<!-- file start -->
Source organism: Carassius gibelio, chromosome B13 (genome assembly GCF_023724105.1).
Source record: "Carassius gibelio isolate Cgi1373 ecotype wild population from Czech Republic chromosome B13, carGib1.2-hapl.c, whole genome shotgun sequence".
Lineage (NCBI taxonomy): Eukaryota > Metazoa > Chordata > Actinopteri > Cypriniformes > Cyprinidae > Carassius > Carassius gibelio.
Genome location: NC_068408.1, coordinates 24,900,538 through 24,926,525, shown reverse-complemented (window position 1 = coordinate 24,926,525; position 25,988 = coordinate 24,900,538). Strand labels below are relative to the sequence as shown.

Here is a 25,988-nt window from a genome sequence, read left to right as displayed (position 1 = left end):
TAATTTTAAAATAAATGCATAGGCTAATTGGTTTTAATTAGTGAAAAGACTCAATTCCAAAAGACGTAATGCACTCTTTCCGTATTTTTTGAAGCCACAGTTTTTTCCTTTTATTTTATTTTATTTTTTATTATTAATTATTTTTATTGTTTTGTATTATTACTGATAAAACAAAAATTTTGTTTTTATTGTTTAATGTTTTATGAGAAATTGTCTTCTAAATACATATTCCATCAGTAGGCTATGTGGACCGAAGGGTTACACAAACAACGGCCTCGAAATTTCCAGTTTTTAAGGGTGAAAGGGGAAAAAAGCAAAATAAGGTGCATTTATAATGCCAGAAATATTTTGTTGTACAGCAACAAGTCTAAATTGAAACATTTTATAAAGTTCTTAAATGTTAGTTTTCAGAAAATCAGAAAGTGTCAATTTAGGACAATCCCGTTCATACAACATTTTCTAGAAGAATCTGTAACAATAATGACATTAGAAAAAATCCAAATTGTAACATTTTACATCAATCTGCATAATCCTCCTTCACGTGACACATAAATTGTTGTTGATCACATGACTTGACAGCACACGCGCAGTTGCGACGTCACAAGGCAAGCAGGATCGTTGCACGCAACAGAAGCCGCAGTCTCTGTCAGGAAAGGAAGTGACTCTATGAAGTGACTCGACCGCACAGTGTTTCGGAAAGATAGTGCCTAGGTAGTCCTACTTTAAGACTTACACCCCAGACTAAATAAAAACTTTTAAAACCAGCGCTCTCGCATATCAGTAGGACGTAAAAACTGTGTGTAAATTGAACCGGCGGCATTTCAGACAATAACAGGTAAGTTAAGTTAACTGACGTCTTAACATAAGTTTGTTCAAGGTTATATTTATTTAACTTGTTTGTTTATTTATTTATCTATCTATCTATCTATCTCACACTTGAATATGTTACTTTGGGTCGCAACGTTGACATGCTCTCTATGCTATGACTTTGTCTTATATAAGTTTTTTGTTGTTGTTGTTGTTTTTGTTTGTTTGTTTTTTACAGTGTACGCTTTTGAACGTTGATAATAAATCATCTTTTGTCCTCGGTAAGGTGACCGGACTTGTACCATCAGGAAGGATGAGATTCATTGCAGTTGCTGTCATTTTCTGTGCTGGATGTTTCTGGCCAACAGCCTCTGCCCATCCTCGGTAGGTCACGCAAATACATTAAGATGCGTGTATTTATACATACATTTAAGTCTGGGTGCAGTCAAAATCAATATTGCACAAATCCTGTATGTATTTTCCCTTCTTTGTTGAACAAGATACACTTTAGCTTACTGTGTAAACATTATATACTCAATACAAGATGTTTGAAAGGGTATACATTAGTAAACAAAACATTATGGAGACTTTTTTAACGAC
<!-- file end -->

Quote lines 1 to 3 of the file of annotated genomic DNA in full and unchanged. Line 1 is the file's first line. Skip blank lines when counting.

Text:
Source organism: Carassius gibelio, chromosome B13 (genome assembly GCF_023724105.1).
Source record: "Carassius gibelio isolate Cgi1373 ecotype wild population from Czech Republic chromosome B13, carGib1.2-hapl.c, whole genome shotgun sequence".
Lineage (NCBI taxonomy): Eukaryota > Metazoa > Chordata > Actinopteri > Cypriniformes > Cyprinidae > Carassius > Carassius gibelio.